"In multi–disciplinary research academic specialists work side by side on the belief that specialty ideas will cross–fertilize, but increased specialization reduces this likelihood. In contrast cross–disciplinary research uses faculty trained in more than one discipline to merge knowledge across specialties. Cross–disciplinary teams have both cross–trained generalists and discipline specialists." (http://firstmonday.org/htbin/cgiwrap/bin/ojs/index.php/fm/article/viewArticle/2609/2248)
Brian Whitworth and Rob Friedman, the nexus of technology use:
"We identify cross–disciplinary research at the nexus of technology use as an area of knowledge expansion. Terms like Web science (Fischetti, 2006), socio–technical systems (Whitworth and Moor, 2009c), information communication technology (ICT), information systems, social computing, information science, informatics and Science 2.0 (Shneiderman, 2008) all point to a nascent “knowledge flower” growing at the crossroads of technology use (Figure 1).
If knowledge grows at the intersection of disciplines then it should grow at the point of technology use, as many disciplines intersect there. A decade ago one might have picked IS for this new cross–disciplinary field, but a business sub–discipline is unlikely to capture the middle ground of many disciplines. While how this knowledge crossroads will evolve is uncertain, that it will expand is not in doubt. To capture this expanding knowledge middle ground requires a meta–discipline that cuts across other disciplines.
To grow cross–disciplinary people academia needs cross–disciplinary centers, to foster research creativity and attract gifted faculty and students seeking to travel across knowledge borders. Already many universities have cross–disciplinary centers to develop better grants. A cross–disciplinary technology use curriculum would combine a technology core with another discipline major, e.g., music and computing, accounting and computing, etc. Such a “discipline of disciplines” would attract staff and students from foreign fields like psychology, engineering, computer science, information science, health science, education, business and mathematics, unlike IS which bled into neighbor disciplines. A cross–disciplinary “electronic knowledge portal” could become the “Singapore” of academic knowledge exchange — the place people go to get to other knowledge places." (http://firstmonday.org/htbin/cgiwrap/bin/ojs/index.php/fm/article/viewArticle/2609/2248)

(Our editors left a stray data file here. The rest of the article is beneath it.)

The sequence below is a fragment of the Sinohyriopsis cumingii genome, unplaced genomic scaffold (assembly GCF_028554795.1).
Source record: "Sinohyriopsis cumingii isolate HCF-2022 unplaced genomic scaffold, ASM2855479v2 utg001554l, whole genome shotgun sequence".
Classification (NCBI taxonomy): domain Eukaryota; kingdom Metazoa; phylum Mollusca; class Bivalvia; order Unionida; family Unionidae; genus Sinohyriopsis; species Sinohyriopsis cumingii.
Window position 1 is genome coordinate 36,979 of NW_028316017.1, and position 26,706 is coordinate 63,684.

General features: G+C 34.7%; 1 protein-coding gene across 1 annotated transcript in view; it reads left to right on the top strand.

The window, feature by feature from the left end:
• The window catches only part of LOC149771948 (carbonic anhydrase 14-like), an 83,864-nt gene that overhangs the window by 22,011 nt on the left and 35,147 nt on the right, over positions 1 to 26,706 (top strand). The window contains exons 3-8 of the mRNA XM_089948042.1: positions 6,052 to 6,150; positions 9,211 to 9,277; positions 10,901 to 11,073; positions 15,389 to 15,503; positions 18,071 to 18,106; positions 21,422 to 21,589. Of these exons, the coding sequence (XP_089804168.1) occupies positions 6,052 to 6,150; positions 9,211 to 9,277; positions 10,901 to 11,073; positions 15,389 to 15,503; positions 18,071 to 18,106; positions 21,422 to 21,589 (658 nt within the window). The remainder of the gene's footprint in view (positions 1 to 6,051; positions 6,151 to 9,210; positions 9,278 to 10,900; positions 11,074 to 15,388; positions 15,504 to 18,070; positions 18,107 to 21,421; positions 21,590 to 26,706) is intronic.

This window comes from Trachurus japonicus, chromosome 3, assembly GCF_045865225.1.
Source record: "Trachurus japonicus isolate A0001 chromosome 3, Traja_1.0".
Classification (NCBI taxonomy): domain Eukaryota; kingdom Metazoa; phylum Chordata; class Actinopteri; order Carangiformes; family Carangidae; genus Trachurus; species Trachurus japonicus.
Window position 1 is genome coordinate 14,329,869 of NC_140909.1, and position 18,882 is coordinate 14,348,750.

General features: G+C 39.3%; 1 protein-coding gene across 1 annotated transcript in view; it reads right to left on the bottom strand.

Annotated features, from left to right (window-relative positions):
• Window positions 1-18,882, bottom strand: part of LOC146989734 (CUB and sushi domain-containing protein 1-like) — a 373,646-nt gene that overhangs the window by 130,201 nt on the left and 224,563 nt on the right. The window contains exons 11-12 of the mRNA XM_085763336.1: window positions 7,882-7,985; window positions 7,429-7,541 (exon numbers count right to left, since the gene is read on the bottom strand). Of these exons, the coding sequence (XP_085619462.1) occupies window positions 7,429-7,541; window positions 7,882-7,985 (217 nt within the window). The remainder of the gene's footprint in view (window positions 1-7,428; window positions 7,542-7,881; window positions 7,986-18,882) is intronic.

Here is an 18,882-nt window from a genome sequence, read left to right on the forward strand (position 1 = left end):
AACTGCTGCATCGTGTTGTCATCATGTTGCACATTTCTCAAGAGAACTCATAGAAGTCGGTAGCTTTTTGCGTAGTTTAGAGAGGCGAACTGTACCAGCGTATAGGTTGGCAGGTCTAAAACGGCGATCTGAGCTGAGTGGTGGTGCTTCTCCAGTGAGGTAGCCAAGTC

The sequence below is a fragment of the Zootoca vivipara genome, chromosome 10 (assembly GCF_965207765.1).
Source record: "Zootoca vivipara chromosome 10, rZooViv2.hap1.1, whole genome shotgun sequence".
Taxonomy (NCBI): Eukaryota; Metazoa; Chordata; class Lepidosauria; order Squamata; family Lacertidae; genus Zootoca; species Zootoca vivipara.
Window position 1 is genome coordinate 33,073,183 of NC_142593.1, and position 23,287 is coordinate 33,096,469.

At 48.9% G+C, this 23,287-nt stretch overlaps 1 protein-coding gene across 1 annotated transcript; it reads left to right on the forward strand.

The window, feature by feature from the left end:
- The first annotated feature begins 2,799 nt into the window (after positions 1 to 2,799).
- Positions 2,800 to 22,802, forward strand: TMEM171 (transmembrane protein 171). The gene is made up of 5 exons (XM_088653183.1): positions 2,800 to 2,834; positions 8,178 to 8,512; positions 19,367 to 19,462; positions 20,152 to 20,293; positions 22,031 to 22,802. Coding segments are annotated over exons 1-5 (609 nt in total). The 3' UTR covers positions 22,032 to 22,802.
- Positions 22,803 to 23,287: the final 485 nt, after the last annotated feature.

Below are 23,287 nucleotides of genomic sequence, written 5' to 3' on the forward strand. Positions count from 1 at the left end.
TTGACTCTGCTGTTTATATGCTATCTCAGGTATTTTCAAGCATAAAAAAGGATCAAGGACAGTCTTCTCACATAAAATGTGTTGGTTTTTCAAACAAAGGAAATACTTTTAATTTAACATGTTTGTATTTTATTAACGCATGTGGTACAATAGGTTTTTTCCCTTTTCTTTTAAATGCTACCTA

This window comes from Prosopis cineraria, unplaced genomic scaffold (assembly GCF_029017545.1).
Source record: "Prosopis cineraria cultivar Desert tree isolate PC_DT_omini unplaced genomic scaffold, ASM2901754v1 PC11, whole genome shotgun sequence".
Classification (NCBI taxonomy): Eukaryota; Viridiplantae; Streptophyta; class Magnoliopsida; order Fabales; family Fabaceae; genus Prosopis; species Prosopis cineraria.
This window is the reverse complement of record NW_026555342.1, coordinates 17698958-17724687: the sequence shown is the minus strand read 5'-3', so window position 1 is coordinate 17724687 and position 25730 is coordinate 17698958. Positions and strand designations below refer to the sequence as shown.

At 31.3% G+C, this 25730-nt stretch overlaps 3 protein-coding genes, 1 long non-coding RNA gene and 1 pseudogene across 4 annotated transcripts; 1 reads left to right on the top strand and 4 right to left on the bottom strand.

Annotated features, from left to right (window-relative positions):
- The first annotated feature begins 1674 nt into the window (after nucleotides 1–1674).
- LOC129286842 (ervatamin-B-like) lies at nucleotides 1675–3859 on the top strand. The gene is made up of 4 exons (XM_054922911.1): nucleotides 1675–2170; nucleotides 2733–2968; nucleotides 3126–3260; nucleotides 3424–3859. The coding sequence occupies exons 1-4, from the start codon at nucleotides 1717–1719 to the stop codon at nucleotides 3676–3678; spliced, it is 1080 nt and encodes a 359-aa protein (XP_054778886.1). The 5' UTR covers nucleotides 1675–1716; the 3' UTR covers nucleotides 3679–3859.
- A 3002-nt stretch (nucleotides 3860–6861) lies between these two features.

- Reinventing academic publishing online. Part I: Rigor, relevance and practice. by Brian Whitworth and Rob Friedman. First Monday, Volume 14, Number 8 - 3 August 2009
This article is a harsh critique of existing Peer Review as a feudal knowledge exchange system.